Have you ever experienced sharp dental pain when eating something hot, or struggled to sleep because of a throbbing toothache? Do you have pimples on your gums or recurring problems with your fillings? A visit to your dentist will probably confirm that you have a dental infection and need a root canal.
If the word “root canal” causes you to break out in a cold sweat, you are not alone. To put your mind at ease, we are going to break down the term “root canal treatment”, to remove the negative stigma, and help you understand why it is the treatment of choice for certain dental infections.
Basic Anatomy of a Tooth
We don’t think about the anatomy of our teeth unless we have a problem with them. Besides being the main thing people see when we smile, our teeth also play a vital role in chewing and a very important role in our speech.
Teeth are comprised of:
The enamel is the hard, outer layer of the tooth
The top part of the tooth. The shape of the crown determines the tooth’s function. Molars’ crowns are flat, for grinding, while incisors have sharp crowns for cutting into food.
Dentin is the layer under the tooth’s enamel, making up the majority of the tooth’s structure.
The pulp, the soft tissue in the center of the tooth, consists of nerve tissue and blood vessels. It helps the tooth to grow in its developing stages but is not needed in a fully developed tooth. Its function in fully developed teeth is mainly to nourish the surrounding tissue.
The pulp can get damaged, inflamed, or infected by:
- Deep dental decay
- Repeated dental procedures on the tooth
- Large fillings
- A cracked or chipped tooth
- Facial trauma
The root is the tooth’s anchor, keeping it in place. Embedded in the jawbone, the root enables the tooth to withstand the force of biting and chewing.
Why Would a Root Canal Be Necessary?
A dentist would only recommend a root canal if they felt it was the appropriate treatment.
Some reasons that a root canal would be recommended include:
- To eliminate bacteria from an already infected tooth.
- To prevent an infected tooth from needing to be extracted. An extracted tooth results in abnormal wear and tear on the remaining teeth
- To prevent reinfection of the tooth.
Signs You May Need Root Canal
A dentist will examine your teeth and provide you with various treatment options.
They will probably recommend root canal treatment if you present with the following:
- Severe pain when you chew or bite; pain sometimes persists throughout the day and often interrupts your sleep pattern
- Pimples on gums
- Lingering, painful sensation to hot and cold food or drinks
- Swollen and tender gums
- Deep decay or darkening of the gums
- A dark or black tooth
- Deep cavities or recurring issues with fillings
- A badly chipped or cracked tooth
The Eight Stages of a Root Canal Procedure
Root canal treatment, otherwise known as endodontic treatment, normally occurs in eight stages:
- An x-ray is taken to confirm the shape of the root and to check for infection in the surrounding bone.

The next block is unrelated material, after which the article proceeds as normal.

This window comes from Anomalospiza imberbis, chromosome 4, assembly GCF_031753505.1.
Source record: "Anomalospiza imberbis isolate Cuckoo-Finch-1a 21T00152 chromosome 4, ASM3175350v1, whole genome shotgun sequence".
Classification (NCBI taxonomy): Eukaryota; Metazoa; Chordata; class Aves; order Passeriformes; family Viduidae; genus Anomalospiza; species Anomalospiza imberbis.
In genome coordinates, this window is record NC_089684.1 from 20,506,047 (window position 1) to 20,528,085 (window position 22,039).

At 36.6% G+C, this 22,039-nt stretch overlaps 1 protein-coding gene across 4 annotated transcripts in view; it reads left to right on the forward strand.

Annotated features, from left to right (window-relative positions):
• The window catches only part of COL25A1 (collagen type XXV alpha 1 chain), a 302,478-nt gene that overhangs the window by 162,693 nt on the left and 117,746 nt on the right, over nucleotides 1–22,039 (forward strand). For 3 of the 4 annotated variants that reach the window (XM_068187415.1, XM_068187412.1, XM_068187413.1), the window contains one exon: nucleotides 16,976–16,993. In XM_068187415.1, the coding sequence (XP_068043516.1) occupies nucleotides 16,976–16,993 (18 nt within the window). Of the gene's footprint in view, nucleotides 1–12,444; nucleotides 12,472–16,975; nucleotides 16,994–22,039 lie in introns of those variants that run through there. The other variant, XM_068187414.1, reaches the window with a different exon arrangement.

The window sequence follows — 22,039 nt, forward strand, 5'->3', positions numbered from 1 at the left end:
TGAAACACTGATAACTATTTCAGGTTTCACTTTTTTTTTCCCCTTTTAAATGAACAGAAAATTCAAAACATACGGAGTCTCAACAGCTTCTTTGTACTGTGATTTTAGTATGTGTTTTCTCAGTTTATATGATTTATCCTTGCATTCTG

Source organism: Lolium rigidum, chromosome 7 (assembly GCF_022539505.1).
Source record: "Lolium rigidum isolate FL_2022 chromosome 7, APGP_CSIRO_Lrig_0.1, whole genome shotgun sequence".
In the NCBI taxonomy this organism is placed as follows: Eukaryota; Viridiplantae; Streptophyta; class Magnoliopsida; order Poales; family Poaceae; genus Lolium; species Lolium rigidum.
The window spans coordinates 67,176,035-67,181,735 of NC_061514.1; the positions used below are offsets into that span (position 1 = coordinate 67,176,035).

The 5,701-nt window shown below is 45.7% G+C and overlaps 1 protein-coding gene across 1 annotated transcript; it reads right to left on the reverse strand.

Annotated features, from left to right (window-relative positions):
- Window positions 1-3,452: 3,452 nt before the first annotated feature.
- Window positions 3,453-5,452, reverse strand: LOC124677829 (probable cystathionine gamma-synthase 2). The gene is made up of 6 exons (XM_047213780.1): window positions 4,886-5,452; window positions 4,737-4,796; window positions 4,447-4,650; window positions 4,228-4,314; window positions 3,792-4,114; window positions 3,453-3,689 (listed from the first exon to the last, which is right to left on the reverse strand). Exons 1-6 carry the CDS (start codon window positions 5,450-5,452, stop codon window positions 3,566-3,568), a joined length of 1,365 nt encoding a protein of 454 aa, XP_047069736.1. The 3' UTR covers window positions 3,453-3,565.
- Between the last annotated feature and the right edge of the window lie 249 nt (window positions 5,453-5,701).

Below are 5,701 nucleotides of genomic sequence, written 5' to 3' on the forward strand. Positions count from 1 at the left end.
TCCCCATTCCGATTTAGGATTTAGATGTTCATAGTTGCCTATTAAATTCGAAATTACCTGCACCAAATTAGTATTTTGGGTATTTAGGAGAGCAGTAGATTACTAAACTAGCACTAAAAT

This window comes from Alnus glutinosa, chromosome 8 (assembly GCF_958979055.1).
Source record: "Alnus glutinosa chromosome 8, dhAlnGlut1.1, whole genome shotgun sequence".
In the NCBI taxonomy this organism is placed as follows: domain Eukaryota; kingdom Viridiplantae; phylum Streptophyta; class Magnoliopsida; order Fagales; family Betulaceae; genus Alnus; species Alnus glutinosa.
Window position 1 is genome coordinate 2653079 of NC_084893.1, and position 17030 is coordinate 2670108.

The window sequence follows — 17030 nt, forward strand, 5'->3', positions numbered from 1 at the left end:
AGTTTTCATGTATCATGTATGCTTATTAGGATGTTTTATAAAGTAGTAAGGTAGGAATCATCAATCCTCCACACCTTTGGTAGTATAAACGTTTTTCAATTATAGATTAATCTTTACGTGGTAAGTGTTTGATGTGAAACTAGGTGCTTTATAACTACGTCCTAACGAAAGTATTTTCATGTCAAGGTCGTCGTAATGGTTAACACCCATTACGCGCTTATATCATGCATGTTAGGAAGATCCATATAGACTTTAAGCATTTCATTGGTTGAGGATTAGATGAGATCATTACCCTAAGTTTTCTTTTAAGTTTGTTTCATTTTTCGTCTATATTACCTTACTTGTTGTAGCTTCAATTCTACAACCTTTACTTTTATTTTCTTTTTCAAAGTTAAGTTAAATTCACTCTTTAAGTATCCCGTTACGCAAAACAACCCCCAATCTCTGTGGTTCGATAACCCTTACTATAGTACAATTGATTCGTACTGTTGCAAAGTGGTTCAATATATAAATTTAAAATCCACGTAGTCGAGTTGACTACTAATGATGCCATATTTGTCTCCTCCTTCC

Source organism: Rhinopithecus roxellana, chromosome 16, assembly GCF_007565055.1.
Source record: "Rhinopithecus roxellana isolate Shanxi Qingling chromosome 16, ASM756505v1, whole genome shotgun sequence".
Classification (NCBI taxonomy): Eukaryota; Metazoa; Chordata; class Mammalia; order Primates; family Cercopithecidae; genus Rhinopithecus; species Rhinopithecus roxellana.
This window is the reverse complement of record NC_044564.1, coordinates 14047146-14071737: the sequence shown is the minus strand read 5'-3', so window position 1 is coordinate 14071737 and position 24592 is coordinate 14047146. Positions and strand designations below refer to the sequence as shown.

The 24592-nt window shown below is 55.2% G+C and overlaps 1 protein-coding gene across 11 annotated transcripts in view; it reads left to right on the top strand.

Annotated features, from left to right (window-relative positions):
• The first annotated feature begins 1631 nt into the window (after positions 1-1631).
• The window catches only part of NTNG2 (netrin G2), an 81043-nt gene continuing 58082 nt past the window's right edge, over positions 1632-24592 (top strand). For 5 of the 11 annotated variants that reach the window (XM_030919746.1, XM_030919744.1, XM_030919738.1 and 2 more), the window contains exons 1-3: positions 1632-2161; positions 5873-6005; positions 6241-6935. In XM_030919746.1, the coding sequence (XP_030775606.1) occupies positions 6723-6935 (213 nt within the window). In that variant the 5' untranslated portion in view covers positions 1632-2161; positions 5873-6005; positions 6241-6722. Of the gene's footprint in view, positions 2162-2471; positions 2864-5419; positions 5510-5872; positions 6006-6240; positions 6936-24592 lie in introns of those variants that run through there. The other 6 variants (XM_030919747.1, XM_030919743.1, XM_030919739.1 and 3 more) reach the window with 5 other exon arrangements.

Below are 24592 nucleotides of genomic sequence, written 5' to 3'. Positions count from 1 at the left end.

- A local anesthetic is given. This ensures that the patient is comfortable during the procedure.
- A rubber dam is placed around the tooth. This assists in keeping the area dry.
- A small access hole is drilled into the tooth. This hole enables the dentist to remove the pulp, debris, and bacteria from the cavity.
- The root canal is then scrubbed and cleaned via the access hole. This is done by using access files and rinsing with water and sodium chloride.
- If infected, medication is injected via the access hole and the hole is sealed with a temporary filling. The patient will usually be asked to return in one week. Most dentists will place a temporary filling and request that the patient return after about one week, even if the tooth was not infected.
- After approximately one week, the tooth will be filled with a sealer paste and rubber compound. A permanent filling is placed to seal the hole.
- The tooth is restored with a crown and post, or other methods if necessary. This must be done to strengthen the tooth and prevent it from breaking.
How To Care for a Tooth After a Root Canal
Even though you will be able to resume normal activities almost immediately after a root canal treatment, it is advisable to take these precautions:
- To avoid contamination and/or tooth breakages, minimize chewing when you only have the temporary filling.
- Natural tissue inflammation may cause mild discomfort or pain (especially if the tooth was infected before the procedure). Take pain medication as prescribed if necessary. Contact your dentist if the pain worsens or does not subside within a few days.
- Dental hygiene is vital. Brush, floss and use an antiseptic mouthwash at least twice a day.
- Schedule regular dentist appointments. You should have a dental check-up at least once a year.
Think You May Need a Root Canal? Eriks Dental Group Is Just a Call Away
Gone are the days where residents of Boynton Beach are afraid of their dentist visits. Ericks Dental Group is known for providing caring, capable and comprehensive dental services for all ages. For any dental or root canal procedure questions contact us at 561-733-4004, today.
Want access to more dental care tips and advice? Check out the Eriks Dental Group Dental Tips blog.